Great observations from Howard Gardner in the Washington Post. Dr. Gardner is a professor of cognition and education at the Harvard Graduate School of Education and co-author of Good Work: When Excellence and Ethics Meet. In putting together Good Work, Dr. Garner and his colleagues interviewed “100 of the ‘best and brightest’ students and spoke with them in depth about life and work.” They found:
Over and over again, students told us that they admired good work and wanted to be good workers. But they also told us they wanted — ardently — to be successful. They feared that their peers were cutting corners and that if they themselves behaved ethically, they would be bested. And so, they told us in effect, “Let us cut corners now and one day, when we have achieved fame and fortune, we’ll be good workers and set a good example.” A classic case of the ends justify the means.
We were so concerned by the results that, for the past six years, we have conducted reflection sessions at elite colleges, including Harvard. Again, we have found the students to be articulate, thoughtful, even lovable. Yet over and over again, we have also found hollowness at the core.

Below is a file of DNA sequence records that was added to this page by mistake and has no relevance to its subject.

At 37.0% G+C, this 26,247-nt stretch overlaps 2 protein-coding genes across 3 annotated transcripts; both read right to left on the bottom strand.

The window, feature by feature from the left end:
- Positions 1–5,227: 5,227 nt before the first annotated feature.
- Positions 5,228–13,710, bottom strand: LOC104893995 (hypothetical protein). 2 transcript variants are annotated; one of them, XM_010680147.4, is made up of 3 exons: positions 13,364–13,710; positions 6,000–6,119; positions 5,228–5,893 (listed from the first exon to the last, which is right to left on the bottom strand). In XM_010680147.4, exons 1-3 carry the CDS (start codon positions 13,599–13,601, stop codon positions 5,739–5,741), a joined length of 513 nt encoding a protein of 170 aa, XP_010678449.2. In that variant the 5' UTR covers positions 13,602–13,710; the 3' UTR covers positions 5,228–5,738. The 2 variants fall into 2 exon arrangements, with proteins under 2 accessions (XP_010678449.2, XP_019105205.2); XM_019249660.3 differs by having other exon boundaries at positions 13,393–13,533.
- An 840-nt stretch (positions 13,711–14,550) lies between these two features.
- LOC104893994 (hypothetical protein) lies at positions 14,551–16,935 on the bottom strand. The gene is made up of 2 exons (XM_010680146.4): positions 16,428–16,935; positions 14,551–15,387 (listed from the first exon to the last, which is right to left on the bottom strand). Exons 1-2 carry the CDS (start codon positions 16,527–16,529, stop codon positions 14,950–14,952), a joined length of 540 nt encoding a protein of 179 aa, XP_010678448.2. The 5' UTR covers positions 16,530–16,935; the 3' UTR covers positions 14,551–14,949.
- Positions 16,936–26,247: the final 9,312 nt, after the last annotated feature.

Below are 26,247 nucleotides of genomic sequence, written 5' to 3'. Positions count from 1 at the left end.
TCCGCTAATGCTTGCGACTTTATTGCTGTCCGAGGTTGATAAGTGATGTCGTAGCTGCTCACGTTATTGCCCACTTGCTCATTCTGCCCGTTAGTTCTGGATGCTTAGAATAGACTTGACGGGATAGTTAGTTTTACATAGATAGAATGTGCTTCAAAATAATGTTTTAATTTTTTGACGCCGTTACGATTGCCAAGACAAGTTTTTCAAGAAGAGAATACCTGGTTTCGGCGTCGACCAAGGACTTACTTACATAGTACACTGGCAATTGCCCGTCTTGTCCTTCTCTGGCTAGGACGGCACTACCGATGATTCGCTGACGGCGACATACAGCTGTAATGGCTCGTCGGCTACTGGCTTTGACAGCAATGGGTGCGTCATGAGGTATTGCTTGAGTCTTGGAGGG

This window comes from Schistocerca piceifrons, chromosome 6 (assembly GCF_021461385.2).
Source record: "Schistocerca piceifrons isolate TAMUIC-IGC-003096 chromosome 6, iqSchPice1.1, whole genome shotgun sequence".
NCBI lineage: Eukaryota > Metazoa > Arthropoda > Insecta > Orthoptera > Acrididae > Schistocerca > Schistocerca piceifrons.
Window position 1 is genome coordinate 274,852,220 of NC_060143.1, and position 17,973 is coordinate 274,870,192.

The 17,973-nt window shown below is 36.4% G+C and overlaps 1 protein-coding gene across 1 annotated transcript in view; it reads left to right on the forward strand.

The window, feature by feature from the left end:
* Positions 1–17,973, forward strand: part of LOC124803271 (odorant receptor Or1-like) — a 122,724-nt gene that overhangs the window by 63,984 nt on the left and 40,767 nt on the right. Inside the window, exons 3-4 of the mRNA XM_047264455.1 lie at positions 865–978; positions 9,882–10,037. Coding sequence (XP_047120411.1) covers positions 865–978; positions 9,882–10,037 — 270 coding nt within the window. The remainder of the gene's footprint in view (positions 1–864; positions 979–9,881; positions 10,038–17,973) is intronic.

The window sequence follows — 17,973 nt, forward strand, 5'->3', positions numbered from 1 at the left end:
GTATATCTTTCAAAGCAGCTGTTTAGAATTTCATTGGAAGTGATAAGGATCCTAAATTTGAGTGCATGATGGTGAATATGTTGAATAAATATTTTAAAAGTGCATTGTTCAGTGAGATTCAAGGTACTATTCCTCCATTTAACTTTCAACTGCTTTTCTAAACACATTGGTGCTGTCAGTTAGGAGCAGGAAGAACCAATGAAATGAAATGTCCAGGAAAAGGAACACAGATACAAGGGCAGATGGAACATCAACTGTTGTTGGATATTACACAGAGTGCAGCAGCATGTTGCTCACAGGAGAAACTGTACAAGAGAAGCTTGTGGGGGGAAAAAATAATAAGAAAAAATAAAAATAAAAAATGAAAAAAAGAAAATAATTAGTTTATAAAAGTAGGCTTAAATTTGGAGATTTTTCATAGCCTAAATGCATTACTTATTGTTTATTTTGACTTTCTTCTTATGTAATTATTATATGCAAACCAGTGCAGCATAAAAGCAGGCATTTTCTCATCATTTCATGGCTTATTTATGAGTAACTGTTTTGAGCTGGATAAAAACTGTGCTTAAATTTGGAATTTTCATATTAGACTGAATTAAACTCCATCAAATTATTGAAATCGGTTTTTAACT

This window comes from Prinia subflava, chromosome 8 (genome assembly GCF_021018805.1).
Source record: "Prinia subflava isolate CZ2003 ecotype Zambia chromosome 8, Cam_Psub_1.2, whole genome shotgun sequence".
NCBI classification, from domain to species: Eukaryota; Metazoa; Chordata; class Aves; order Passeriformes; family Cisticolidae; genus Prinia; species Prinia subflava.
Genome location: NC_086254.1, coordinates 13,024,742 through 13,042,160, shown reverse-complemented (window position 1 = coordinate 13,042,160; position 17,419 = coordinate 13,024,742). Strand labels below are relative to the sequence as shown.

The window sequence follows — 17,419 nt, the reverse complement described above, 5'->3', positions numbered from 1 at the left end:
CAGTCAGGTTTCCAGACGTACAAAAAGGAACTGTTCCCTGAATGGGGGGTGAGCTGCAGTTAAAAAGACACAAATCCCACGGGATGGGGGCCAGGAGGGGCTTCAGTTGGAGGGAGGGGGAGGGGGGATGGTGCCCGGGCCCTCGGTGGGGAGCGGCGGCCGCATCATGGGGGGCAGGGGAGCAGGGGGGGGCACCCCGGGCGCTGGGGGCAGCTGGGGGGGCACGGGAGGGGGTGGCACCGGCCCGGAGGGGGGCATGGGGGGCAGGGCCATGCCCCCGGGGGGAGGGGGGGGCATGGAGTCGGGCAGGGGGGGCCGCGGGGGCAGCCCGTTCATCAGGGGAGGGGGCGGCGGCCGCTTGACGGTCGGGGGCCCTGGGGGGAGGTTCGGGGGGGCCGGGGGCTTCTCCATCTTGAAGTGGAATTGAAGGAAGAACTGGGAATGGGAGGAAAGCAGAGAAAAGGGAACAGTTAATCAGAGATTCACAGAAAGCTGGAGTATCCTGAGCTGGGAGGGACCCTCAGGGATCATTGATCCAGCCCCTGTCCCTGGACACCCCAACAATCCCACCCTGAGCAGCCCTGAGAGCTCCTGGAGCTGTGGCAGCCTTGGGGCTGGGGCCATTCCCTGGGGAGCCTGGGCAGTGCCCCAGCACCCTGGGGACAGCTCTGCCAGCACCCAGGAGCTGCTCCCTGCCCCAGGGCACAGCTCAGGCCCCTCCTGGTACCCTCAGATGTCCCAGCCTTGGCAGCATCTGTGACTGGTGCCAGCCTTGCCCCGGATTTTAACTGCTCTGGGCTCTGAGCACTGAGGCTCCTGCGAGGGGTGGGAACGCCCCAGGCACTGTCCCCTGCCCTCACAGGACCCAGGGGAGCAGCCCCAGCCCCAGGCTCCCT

Two examples: In discussing the firing of a dean who lied about her academic qualifications, no student supported the firing. The most common responses were “She’s doing a good job, what’s the problem?” and “Everyone lies on their résumé.” In a discussion of the documentary “Enron: The Smartest Guys in the Room,” students were asked what they thought of the company traders who manipulated the price of energy. No student condemned the traders; responses varied from caveat emptor to saying it’s the job of the governor or the state assembly to monitor the situation.
Personal integrity, a sense of seemliness and concern for those who depend on us are not “values” that are no better or worse than other values. Historically, they have been deeply embedded in the American version of capitalism.
Individual liberty and free markets can facilitate widespread economic benefits, but a modicum of virtue (or basic decency) is essential.
HT: Gene Veith